Day Two of the summit featured a keynote address by John Lechleiter, Chairman, President and CEO of Eli Lilly and Co. who commented:

“We’d like to see the FDA adopt systematic, transparent Benefit/Risk assessment methods consistently across review divisions and the Office of Surveillance and Epidemiology.  This would support more balanced regulatory decision-making … and enable the Agency to clearly communicate the rationale for its decisions to industry, providers and the public at large.  I note here FDA’s support for medication adherence in 2011 – which we applaud.  But a more balanced approach to communicating both the benefits and risks of a drug would also aid in the effort to improve adherence.

FDA should accelerate efforts to adopt and apply the best scientific methods and also incorporate the perspectives of affected patients – which can form the basis of consistent, transparent, reproducible decision-making. 

Here are some things that I believe FDA could do right now to accelerate the benefit-risk agreement outlined in PDUFA:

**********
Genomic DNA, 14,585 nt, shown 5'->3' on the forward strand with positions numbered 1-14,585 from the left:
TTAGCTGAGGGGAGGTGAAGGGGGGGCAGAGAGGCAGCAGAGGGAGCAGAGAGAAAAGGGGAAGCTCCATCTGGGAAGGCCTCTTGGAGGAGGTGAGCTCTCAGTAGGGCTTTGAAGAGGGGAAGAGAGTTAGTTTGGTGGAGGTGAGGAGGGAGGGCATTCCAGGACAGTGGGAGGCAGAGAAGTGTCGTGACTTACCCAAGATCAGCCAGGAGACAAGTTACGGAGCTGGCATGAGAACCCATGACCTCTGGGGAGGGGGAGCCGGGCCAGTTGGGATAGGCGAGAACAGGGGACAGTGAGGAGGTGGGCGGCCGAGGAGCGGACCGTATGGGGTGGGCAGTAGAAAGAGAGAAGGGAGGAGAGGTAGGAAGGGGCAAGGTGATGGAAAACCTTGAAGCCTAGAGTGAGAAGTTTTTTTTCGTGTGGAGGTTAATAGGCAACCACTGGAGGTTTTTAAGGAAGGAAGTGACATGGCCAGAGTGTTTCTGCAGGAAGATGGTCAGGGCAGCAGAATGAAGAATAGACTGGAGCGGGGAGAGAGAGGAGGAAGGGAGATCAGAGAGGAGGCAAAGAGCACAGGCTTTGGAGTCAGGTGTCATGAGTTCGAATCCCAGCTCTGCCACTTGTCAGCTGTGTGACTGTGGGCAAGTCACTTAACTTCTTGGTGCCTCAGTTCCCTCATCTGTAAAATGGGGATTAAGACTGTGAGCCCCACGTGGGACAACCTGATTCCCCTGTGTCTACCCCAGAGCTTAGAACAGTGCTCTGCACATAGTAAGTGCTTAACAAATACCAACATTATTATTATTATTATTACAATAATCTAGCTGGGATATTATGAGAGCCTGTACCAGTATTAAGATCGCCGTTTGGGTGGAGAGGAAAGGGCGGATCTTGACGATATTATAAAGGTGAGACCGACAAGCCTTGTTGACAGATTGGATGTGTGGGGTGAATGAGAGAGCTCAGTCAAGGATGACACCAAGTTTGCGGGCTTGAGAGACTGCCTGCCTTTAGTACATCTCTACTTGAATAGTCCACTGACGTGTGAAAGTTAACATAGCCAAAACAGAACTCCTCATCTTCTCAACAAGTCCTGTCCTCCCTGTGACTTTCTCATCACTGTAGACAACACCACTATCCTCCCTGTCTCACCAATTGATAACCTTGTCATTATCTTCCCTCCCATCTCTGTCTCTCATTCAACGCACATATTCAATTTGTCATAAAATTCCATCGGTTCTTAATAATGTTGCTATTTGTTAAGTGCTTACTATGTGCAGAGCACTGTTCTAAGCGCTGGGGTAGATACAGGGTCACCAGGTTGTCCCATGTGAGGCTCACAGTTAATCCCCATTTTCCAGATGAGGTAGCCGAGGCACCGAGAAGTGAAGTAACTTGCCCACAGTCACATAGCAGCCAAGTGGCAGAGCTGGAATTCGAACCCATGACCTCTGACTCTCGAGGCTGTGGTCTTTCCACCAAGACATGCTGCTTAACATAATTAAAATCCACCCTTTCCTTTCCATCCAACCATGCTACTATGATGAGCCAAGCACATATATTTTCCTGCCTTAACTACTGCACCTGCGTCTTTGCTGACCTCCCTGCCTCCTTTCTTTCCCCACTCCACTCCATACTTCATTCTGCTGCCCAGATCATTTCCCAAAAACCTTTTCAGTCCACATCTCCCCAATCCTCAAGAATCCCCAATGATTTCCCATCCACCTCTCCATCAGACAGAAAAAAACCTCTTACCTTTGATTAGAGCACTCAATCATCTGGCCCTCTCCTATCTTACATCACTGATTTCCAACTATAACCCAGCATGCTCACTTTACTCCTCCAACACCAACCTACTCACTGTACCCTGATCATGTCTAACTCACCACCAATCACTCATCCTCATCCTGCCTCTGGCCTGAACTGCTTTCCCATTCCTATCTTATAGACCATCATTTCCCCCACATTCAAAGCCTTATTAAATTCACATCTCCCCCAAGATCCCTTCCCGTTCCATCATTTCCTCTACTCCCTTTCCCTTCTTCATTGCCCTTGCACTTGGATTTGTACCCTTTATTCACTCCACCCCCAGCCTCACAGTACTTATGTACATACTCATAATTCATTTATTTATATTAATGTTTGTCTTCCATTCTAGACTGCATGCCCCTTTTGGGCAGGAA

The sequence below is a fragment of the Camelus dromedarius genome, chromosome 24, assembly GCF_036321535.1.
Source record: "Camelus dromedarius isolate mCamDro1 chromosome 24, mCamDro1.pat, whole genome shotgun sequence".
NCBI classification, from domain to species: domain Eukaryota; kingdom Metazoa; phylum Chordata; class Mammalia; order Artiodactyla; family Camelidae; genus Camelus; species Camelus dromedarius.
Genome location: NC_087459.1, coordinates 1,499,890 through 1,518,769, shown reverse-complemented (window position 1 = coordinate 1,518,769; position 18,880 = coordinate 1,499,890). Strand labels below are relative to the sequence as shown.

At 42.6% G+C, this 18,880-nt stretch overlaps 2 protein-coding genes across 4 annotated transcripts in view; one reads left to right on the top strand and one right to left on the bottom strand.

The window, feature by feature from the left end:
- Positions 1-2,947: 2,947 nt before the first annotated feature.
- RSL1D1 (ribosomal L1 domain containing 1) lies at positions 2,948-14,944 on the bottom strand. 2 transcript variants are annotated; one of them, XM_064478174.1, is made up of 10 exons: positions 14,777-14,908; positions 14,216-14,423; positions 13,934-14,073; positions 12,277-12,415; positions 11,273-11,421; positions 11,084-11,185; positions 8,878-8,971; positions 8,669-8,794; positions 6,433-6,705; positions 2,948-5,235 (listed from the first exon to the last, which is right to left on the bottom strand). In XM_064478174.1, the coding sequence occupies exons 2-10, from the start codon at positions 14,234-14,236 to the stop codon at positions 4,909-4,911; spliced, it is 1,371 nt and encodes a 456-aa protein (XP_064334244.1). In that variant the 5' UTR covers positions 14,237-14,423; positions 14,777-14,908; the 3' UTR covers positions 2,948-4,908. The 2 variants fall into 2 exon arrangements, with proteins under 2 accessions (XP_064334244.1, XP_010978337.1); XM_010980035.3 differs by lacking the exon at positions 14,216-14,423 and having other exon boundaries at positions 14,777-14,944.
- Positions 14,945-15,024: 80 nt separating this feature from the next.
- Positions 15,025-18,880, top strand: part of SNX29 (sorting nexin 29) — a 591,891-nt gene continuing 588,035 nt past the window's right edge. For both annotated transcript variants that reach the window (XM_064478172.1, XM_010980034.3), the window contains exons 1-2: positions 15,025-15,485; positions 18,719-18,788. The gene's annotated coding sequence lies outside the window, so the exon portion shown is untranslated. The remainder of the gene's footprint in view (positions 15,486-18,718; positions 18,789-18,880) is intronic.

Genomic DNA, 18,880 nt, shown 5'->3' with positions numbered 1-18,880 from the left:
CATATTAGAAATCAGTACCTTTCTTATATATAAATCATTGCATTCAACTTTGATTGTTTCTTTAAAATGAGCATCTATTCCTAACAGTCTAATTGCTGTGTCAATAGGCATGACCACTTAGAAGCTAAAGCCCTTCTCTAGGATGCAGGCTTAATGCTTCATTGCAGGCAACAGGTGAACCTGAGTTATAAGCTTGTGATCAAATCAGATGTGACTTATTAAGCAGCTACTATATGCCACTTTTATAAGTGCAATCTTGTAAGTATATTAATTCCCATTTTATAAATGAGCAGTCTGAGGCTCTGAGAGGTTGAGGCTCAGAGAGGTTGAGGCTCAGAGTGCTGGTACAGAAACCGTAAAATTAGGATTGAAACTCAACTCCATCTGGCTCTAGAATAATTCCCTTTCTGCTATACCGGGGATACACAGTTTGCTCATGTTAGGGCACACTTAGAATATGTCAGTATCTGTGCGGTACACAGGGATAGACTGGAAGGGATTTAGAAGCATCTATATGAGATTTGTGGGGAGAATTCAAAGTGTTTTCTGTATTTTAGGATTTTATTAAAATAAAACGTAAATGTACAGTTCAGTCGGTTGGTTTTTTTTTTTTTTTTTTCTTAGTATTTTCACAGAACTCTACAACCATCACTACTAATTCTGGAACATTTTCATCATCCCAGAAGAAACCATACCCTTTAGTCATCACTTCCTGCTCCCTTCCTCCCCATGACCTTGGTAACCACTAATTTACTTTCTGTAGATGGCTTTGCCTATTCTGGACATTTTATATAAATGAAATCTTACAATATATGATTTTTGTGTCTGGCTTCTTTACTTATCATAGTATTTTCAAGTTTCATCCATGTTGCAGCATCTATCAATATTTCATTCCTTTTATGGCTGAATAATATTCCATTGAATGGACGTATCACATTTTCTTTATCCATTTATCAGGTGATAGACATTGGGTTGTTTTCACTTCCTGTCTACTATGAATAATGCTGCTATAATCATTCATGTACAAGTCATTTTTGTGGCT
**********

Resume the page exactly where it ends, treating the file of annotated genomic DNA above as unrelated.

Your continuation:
Identify external benefit-risk experts as key consultants.  FDA has acknowledged the need for systematic benefit-risk assessment tools … and has engaged external experts sporadically over the past several years.  To accelerate progress, FDA should identify and pull together the leading academicians, clinicians, and thought leaders in the field now to augment their internal practical experiences in drug review.

Engage other major regulators in this effort.  For example, FDA could advance discussions with EMA and other agencies to develop a harmonized approach to benefit risk assessment that would enrich decision-making and enable effective communications.  This is important, as there’s potential for discord as regulators globally develop different tools and approaches.  Adopting globally harmonized assessment of benefits and risk could alleviate regulatory confusion and uncertainty and help advance the public health.”

(John’s compete remarks can be found here.)

The theme of shared responsibility ran through the entire event.  But talk is cheap. And if we all believe that to be true – then it must also instruct our rhetoric.  For example – should ETASU (Elements to Assure Safe Use) be changed to ETASU (Elements to Assist Safe Use)?  After all, (and to brutally frank here) nothing can ever assure safe use, but if we all assist in the endeavor, well, there’s a much higher chance for success.